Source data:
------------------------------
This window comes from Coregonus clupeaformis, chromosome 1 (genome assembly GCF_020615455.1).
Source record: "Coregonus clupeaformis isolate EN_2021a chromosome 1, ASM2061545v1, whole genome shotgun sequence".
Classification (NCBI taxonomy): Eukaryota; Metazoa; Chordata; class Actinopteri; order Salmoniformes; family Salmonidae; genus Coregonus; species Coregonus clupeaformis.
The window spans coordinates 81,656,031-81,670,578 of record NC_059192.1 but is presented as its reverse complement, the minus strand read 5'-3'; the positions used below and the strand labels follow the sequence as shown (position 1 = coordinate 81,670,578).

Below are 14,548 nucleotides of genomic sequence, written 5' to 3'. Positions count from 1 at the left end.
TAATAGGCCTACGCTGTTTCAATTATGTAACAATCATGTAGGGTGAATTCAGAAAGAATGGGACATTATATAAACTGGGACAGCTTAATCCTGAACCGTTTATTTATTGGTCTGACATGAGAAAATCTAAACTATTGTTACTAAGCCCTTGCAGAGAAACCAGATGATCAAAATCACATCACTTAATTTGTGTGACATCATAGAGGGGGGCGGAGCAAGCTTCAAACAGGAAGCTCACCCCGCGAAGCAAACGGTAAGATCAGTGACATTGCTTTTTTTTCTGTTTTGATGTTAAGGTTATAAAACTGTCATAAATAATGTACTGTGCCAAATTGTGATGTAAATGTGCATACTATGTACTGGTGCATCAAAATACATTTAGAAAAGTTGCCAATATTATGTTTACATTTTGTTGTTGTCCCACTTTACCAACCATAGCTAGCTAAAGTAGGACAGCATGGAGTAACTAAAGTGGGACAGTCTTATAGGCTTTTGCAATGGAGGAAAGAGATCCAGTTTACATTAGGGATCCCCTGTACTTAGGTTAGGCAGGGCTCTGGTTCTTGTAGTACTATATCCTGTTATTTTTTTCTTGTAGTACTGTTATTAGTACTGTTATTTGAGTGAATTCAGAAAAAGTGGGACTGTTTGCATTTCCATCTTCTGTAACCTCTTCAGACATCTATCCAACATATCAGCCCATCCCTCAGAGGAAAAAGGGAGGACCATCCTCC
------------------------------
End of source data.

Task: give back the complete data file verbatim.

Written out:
This window comes from Coregonus clupeaformis, chromosome 1 (genome assembly GCF_020615455.1).
Source record: "Coregonus clupeaformis isolate EN_2021a chromosome 1, ASM2061545v1, whole genome shotgun sequence".
Classification (NCBI taxonomy): Eukaryota; Metazoa; Chordata; class Actinopteri; order Salmoniformes; family Salmonidae; genus Coregonus; species Coregonus clupeaformis.
The window spans coordinates 81,656,031-81,670,578 of record NC_059192.1 but is presented as its reverse complement, the minus strand read 5'-3'; the positions used below and the strand labels follow the sequence as shown (position 1 = coordinate 81,670,578).

Below are 14,548 nucleotides of genomic sequence, written 5' to 3'. Positions count from 1 at the left end.
TAATAGGCCTACGCTGTTTCAATTATGTAACAATCATGTAGGGTGAATTCAGAAAGAATGGGACATTATATAAACTGGGACAGCTTAATCCTGAACCGTTTATTTATTGGTCTGACATGAGAAAATCTAAACTATTGTTACTAAGCCCTTGCAGAGAAACCAGATGATCAAAATCACATCACTTAATTTGTGTGACATCATAGAGGGGGGCGGAGCAAGCTTCAAACAGGAAGCTCACCCCGCGAAGCAAACGGTAAGATCAGTGACATTGCTTTTTTTTCTGTTTTGATGTTAAGGTTATAAAACTGTCATAAATAATGTACTGTGCCAAATTGTGATGTAAATGTGCATACTATGTACTGGTGCATCAAAATACATTTAGAAAAGTTGCCAATATTATGTTTACATTTTGTTGTTGTCCCACTTTACCAACCATAGCTAGCTAAAGTAGGACAGCATGGAGTAACTAAAGTGGGACAGTCTTATAGGCTTTTGCAATGGAGGAAAGAGATCCAGTTTACATTAGGGATCCCCTGTACTTAGGTTAGGCAGGGCTCTGGTTCTTGTAGTACTATATCCTGTTATTTTTTTCTTGTAGTACTGTTATTAGTACTGTTATTTGAGTGAATTCAGAAAAAGTGGGACTGTTTGCATTTCCATCTTCTGTAACCTCTTCAGACATCTATCCAACATATCAGCCCATCCCTCAGAGGAAAAAGGGAGGACCATCCTCC